March got away from me and I missed my book report, but am happy to bring you April’s book: Redeeming Love by Francine Rivers.
The first time I remember hearing about it was back in my BLC small group – so 2006/7 ish maybe? Several friends suggested I read it. I went to Kenya and one of the girls was reading it. I know myself well enough to know that if everyone else likes something, I will question it. So I never read it – or wanted to.
And then the book crept back into conversations in August of last year. So, I asked around for a copy to read and my friend, Jill had an extra copy that she gave me. (It smells of her apartment and reminds me of her everytime I open it.) The book sat in a stack of other books I wanted to read in the corner of my room. For whatever reason, I brought it with me to Uganda, still a little reluctant about the story.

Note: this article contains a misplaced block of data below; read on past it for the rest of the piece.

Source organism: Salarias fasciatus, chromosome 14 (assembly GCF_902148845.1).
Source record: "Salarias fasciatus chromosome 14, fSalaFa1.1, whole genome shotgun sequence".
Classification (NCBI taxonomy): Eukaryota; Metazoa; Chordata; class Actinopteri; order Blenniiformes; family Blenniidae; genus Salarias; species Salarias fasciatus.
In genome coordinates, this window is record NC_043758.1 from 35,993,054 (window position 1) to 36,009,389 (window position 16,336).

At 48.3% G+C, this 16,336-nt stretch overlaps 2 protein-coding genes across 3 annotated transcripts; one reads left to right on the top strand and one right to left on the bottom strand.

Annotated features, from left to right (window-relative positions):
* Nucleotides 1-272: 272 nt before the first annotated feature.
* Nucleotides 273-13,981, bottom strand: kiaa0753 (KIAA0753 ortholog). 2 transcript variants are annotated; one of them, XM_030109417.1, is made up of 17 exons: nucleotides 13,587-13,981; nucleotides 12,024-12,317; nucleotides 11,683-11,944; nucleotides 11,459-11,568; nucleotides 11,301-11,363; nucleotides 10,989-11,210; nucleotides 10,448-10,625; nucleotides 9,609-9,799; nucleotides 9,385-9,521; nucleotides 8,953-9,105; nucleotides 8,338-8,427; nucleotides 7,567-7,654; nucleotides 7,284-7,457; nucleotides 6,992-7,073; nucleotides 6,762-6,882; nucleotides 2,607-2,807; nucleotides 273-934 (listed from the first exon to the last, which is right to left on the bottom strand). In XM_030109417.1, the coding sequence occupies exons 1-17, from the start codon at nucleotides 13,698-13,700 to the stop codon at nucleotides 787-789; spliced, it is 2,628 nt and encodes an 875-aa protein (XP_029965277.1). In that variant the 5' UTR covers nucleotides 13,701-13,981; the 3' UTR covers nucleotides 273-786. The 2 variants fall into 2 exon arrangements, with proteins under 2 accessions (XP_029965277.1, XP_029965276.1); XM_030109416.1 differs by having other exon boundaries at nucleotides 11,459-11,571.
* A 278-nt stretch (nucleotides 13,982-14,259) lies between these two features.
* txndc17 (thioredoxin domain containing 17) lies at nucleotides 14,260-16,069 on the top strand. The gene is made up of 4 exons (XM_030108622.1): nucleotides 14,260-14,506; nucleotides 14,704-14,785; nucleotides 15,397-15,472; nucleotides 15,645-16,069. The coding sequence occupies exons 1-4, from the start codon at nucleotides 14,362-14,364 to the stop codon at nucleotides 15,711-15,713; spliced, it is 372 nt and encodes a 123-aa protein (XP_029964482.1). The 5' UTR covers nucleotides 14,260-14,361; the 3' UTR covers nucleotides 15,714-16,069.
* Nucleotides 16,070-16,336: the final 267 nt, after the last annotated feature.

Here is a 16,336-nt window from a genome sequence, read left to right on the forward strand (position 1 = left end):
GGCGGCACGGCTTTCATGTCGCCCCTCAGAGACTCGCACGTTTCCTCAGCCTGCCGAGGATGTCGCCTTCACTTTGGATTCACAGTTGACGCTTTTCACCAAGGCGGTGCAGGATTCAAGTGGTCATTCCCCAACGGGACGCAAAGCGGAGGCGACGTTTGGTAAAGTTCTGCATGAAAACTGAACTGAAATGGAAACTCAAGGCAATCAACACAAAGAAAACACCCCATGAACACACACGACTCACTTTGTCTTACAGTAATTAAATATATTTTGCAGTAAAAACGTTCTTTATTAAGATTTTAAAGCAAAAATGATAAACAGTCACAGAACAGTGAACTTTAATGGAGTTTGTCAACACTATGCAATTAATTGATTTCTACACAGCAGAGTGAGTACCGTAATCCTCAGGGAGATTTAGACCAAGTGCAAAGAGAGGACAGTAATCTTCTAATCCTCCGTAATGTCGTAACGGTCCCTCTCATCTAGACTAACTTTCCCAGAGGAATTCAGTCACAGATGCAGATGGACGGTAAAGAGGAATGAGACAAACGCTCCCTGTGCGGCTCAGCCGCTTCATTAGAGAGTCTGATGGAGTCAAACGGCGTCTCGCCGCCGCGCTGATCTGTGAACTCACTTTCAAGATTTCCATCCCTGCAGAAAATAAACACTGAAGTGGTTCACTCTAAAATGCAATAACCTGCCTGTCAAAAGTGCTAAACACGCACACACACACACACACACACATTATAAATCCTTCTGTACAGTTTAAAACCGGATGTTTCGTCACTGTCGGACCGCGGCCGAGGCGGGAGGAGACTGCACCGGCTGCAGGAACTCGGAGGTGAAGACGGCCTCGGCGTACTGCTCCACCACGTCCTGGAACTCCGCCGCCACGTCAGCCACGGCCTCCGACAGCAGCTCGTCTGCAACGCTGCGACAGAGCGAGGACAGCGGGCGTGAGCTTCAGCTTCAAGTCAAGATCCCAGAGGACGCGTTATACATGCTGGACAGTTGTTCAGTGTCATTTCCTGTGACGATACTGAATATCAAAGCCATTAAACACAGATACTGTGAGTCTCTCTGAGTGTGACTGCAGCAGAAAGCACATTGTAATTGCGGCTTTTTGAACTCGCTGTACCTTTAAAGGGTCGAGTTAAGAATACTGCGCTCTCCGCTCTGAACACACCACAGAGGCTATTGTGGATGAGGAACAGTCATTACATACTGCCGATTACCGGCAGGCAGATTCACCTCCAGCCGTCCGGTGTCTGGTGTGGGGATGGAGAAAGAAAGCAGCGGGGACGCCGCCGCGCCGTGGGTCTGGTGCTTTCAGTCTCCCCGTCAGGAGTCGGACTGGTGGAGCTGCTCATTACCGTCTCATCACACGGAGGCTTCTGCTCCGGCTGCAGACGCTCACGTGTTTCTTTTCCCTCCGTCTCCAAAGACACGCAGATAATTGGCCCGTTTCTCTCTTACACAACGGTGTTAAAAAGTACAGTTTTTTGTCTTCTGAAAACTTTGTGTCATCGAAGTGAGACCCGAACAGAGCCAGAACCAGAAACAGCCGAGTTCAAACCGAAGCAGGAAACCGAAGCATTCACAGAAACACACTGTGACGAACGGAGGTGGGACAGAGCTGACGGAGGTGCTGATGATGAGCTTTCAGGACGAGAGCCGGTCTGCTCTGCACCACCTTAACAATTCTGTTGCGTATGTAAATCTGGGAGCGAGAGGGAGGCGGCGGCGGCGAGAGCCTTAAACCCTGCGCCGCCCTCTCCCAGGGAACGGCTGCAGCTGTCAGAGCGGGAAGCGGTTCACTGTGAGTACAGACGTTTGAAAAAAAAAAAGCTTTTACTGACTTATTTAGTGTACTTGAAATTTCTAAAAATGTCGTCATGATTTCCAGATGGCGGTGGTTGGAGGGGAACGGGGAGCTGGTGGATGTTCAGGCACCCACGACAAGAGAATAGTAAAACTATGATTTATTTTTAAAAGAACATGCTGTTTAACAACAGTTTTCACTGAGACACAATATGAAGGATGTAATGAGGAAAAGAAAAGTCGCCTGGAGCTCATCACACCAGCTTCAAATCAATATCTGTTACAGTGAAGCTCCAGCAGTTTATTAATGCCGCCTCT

I started it on a Thursday night. And finished it Saturday morning. I could NOT put it down. And when I got to the end, I had those hysterical, embarrassing tears that you don’t want anyone to see you cry.
It’s a love story set in the late 1800s, based on the book of Hosea. The words jump off the page and the characters are brought to life – dancing, stumbling, seeking God. And you see a woman who doesn’t feel worthy of love because of her mistakes. And a man who tells her those mistakes aren’t who she is.
Each chapter begins with a note, or verse that goes along with the chapter: “The prince of darkness is a gentleman” by William Shakespeare, or this one in Romans:
After finishing the story, I couldn’t help but flip to Hosea in the bible and read through again the story of God’s powerful love for sinful people. And just like the incident with the lion – reading the words takes on new meaning for me now. Not only the unfailing love of God when I am wayward, but also for Hosea’s obedience to God in doing something that would bring him pain. Which, seems to be a common theme for me this year.
I think this book would be a good read for anyone, but just understand that bible verses are woven into the story. You don’t have to read into it as much as I did. And to be fair, halfway through the story, the main female character’s name changes to Amanda – so I was probably going to internalize the words anyways. If your name isn’t Amanda, you may not have this problem. 😀
Got any books you would suggest as a good read? Want to borrow this book? Let me know!